This is the list (no intended order):

 

The Professional Chef - Culinary Institute of America

On food and Cooking: The Science and Lore of the Kitchen - Harold McGee

New Complete Techniques - Jacques Pepin

Culinary Fundamentals - American Culinary Federation

Essentials of Cooking (2003) - James Peterson

Escoffier - Le Guide Culinaire (2011) - Auguste Escoffier

Cookwise (1997) - Shirley Corriher

Joy of Cooking (2006) -  Irma Rombauer (though I read that the past editions are better)

The Deluxe Food Lover's Companion (2009) - Sharon Herbst

Larousse Gastronomique (2009) 

 

I am opened to more titles. I add that in my country most of these books start from approximately 90$ to 120$ for the Professional Chef.

post #147 of 196
I started my culinary road via my Mom's "Betty Crocker" cookbook, but advanced to the Fannie Farmer cookbook in the late 60s. (still have that great little paperback! LOL) As I have traveled this road, to more advanced skills/techniques, I still think Fannie Farmer is a great initial source, but have to agree that I've learned some valuable lessons through Cook's Illustrated and their test kitchen. (my pastry skills are from a culinary program) Had the chance to peruse the Joy of Cooking book at a later date, and thought it was a good book for a beginner/home cook. So really hard to eliminate down to just one "essential" book. But then, I love reading any cookbook...read them like a novel! But that's just me..... biggrin.gif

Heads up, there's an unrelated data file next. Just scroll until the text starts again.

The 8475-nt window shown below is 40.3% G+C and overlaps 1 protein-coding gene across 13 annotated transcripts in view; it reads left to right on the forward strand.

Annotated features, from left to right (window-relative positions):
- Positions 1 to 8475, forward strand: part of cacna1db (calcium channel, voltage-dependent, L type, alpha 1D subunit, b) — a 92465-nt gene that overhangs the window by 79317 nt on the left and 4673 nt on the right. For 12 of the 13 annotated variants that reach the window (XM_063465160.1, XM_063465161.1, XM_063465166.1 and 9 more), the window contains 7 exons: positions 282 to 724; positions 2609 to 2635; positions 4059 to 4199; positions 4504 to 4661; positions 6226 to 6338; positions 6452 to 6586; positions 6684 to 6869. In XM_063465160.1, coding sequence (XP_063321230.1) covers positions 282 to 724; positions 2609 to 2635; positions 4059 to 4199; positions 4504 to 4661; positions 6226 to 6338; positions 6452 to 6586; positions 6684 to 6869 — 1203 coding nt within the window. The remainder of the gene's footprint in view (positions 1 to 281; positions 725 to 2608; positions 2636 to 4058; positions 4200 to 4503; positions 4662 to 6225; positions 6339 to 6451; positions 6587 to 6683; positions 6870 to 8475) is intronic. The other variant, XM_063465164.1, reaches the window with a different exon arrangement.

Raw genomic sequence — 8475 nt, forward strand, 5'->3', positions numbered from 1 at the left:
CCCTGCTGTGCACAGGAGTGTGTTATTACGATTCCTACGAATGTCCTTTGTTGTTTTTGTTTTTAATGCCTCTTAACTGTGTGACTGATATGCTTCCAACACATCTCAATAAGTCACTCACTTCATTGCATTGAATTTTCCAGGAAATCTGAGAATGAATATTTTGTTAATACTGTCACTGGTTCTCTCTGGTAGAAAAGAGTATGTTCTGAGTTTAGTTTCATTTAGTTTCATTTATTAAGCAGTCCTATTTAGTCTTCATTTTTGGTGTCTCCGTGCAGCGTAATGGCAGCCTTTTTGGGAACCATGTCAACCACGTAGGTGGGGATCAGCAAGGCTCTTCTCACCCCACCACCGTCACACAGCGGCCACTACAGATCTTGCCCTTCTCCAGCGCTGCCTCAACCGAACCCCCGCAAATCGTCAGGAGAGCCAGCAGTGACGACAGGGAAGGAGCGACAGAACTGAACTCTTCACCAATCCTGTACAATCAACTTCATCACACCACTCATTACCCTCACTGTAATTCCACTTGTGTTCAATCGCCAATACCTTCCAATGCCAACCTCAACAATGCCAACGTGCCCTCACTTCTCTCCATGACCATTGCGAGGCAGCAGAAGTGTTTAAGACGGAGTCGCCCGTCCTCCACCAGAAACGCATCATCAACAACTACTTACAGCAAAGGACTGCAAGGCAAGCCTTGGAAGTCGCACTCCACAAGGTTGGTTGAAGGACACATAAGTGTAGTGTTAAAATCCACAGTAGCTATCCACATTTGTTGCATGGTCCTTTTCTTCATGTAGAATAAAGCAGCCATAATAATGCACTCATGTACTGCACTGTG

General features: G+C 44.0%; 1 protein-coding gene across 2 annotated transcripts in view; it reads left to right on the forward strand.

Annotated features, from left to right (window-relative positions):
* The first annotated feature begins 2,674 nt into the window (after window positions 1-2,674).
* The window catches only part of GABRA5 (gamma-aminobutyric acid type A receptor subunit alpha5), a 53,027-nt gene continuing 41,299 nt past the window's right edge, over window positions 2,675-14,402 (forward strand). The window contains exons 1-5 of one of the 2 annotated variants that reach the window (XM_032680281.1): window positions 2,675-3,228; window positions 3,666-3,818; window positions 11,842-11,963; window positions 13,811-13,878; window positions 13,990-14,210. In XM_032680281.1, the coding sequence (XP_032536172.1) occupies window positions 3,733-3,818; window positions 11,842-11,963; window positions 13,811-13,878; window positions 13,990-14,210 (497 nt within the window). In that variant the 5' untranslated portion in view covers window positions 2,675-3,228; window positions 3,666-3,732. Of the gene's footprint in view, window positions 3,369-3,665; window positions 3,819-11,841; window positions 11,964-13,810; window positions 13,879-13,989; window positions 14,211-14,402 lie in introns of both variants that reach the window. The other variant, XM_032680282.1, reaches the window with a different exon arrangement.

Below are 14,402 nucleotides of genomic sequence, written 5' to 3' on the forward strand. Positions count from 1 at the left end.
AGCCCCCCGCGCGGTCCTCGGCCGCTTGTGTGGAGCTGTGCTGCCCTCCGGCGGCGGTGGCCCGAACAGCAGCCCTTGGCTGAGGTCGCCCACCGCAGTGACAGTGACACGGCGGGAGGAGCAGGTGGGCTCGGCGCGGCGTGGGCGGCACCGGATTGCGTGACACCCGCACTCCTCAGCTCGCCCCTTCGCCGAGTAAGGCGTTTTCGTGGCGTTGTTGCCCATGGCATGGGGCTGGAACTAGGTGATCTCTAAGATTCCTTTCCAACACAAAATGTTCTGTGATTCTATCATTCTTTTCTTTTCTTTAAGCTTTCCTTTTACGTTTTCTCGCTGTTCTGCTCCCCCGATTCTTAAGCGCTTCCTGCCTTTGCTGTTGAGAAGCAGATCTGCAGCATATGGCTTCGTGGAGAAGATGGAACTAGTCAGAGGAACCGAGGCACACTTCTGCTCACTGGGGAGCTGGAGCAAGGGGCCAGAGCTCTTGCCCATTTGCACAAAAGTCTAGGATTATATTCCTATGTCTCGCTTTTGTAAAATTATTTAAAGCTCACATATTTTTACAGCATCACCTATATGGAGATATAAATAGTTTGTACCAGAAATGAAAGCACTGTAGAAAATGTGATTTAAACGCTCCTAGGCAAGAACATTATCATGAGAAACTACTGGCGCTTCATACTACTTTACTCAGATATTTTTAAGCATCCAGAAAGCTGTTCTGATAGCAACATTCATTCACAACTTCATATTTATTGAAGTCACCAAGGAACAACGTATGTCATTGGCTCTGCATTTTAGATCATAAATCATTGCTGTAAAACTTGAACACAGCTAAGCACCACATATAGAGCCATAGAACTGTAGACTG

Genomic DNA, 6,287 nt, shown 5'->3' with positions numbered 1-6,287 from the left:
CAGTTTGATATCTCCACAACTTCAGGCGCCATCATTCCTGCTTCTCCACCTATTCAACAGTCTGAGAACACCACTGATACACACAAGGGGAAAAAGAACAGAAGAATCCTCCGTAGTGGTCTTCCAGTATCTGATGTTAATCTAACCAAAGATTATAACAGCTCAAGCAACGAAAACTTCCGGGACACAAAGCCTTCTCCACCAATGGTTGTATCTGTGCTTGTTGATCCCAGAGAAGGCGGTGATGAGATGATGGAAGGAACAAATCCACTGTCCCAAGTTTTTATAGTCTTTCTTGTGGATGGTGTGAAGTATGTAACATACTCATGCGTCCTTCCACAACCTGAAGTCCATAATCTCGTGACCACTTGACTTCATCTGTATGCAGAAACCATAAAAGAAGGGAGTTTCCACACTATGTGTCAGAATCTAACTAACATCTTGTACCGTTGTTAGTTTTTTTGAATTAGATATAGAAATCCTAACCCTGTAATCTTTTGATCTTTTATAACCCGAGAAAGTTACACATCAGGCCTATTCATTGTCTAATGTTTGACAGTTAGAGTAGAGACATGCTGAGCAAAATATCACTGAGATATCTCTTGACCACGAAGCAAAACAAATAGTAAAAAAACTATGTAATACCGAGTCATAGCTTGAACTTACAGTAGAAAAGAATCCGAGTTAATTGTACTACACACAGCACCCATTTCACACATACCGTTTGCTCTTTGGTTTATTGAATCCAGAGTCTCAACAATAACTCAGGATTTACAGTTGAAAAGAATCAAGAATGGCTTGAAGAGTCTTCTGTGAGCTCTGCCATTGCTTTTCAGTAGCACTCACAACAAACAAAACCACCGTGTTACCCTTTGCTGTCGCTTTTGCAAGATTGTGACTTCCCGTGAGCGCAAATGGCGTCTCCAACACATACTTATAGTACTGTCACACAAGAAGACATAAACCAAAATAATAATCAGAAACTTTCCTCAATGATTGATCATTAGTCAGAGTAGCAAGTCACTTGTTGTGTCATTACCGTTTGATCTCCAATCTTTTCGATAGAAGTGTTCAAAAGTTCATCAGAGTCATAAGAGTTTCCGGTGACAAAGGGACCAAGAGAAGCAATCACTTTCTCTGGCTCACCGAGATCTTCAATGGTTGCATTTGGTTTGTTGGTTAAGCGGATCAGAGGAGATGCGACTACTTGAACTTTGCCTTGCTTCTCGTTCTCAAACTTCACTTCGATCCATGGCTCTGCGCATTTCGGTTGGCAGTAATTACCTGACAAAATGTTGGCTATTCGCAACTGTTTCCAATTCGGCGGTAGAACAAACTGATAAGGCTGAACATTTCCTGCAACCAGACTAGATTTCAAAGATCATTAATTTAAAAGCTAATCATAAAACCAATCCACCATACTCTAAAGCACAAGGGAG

post #148 of 196

With all due respect Joy of cooking is a great book for the everyday cook with very basic and long winded recipes. If you are looking for a professional level cook book the On Cooking and the Professional Chef do the trick. I agree also with the Classical cooking the modern way is an excellent book as well.